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Bowens Announces A New Range Of Flash Heads To Get Excited About | Generation X

By Kishore Sawh on October 9th 2016

British manufacturer, Bowens, has recently announced a new range of flashes called Generation X. This new offering from Bowens (distributed in the US by Manfrotto) is an entirely re-envisioned line whose most notable newcomer is a portable variant using an in-body rechargeable battery.

The new system will make its American debut at PhotoPlus in New York later in the month, and as SLR Lounge will be there, we’ll be sure to get some face time with it. Be that as it may, we do know a bit about the new line right now, and what we’re seeing is Bowens’ attempt to offer the discerning photographer compelling options for on location shooting with the XMT, and an even richer experience for those shooting in-studio with the XMS.

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David Hollingsworth, Bowens Marketing Manager, said,

Generation X is just the first step in relaunching Bowens to the imaging world. These barrier-breaking new products combine state-of-the-art technology and cutting-edge design and are the result of many months of very intense market research and product development. They will be the vanguard of our plans for ongoing and regular new unit roll-outs in coming months and years.

There are 4 heads to the new system, only one of which is the on-the-go model XMT 500. All of the new heads are able to synch high-speed flash up to 1/8000 of a second, and the new XMSR remote for the system allows that maximum to be achieved using whatever brand of camera you’ve got, and TTL with Canon, Nikon, and Sony, all with which you’ll be getting 9-stops of control (1/1 to 1/256).

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The XMT will have a minimum flash duration of 1/10309sec and recycle times as quick as 0.01 seconds according to the literature, and you should get up to 500 shots per charge, and go from empty to charged in 4 hours.

The XMS on the other hand, ups performance even more. They will be available in 500W, 750W, and 1000Ws variants, and Bowens is saying they have a flash to flash consistency of ±30°K/0.53% (Kelvin). And price? Here:

XMT 500 $1,799.99
XMS 500 $1,099.99
XMS 750 $1,299.99
XMS 1000 $1,499.99
XMSR Trigger $ 289.99

Check them out more closely on Bowen’s site.

About

A photographer and writer based in Miami, he can often be found at dog parks, and airports in London and Toronto. He is also a tremendous fan of flossing and the happiest guy around when the company’s good.

Q&A Discussions

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  1. Stephen Jennings

    What’s with the old guard of the lighting industry? $1799 for 500ws location kit.. There are sooo many other options out there now, why do they think they can release the same old same old and throw an extra thousand on the price tag? This, this isn’t even revolutionary, hell it doesn’t even compete with some of the cheaper brands. It looks like they coppied Godox’s transmiter as well (cough cough .. Broncolor ..) but took 20m of the range and added $250 to the price. smh.. I don’t normally like to complain about prices, but wtf. Calling this groundbreaking, revolutionary, or special in any way is about as dumb as Broncolor releasing their siros line without a HSS capable transmitter (and then using Godox.. ya know, without ttl and adding $60 to the price tag…… see a trend?)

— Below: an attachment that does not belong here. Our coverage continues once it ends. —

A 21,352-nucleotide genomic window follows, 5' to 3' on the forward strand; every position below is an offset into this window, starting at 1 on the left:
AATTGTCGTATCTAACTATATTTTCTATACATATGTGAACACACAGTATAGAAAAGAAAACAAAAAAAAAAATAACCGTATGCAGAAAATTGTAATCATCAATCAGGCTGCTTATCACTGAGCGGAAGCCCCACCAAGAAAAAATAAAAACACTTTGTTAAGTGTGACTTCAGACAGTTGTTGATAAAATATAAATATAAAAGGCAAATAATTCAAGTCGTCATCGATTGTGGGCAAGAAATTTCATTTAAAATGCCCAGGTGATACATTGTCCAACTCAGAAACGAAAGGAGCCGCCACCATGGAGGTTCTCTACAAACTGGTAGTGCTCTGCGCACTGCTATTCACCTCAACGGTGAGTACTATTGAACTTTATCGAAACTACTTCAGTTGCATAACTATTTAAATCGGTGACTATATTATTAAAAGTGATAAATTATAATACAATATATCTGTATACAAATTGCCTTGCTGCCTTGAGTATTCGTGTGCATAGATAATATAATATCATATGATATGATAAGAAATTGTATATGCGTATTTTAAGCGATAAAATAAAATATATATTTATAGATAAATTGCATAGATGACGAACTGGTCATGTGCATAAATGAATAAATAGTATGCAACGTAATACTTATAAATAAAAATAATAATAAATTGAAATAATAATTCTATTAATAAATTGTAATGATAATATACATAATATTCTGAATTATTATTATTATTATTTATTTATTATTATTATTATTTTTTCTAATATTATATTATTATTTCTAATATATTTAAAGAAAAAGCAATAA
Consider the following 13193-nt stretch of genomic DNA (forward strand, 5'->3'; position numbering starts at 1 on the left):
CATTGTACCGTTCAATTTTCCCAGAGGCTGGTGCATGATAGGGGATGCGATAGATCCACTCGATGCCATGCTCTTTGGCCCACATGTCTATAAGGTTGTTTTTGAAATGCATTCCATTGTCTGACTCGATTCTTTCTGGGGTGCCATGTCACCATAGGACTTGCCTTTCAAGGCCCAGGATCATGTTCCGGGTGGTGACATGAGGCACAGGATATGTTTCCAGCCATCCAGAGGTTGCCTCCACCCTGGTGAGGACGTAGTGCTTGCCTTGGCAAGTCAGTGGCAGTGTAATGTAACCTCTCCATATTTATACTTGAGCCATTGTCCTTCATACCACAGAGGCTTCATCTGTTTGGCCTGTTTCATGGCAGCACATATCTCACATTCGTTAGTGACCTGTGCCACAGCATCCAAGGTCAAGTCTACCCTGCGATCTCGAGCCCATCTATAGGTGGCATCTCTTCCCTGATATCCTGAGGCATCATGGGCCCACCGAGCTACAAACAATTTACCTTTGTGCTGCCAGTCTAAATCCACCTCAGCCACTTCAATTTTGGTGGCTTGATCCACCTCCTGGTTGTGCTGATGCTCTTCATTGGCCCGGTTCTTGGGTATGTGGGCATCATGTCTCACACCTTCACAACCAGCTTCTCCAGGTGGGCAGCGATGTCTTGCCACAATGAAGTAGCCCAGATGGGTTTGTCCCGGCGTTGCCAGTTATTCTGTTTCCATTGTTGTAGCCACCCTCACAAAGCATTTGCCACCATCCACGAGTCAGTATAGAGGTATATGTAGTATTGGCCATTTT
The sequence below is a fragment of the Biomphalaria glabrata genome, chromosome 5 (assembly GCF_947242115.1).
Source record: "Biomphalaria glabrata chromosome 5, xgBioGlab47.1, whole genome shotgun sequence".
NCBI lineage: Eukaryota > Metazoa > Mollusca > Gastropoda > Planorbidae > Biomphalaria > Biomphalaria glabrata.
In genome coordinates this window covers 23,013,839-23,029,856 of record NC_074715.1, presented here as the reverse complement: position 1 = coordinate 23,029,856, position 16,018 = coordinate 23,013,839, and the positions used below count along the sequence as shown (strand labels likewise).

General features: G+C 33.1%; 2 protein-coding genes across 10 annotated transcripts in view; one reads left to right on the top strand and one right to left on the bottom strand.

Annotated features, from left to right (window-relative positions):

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  2. Quentin Decaillet

    I heard they are based on the Godox designs. Look at the specs of the Witstro and compare them to the XMS500… they have quite a few things in common or almost similar. I wonder how they would compare in the real world, because the price is not near the same!

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    • Joseph Kwan

      Totally agree, ever since Godox came out with the QT system and their remote power control, I see less and less incentive to go with expensive brands such as profoto or elinchrom. The only brand I would considerpayig big bucks for is broncolor and the only reason why they have an advantage over these Chinese brands is due to their color temperature correction function and TT’s about it.

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    • Kishore Sawh

      Quentin, hi there, and good to have you on. I was just having this discussion with a colleague the other day, because the similarities are hard to ignore, especially in the face of–as you said–such a variance in cost. Is the cost benefit worthwhile? A test is likely in order…

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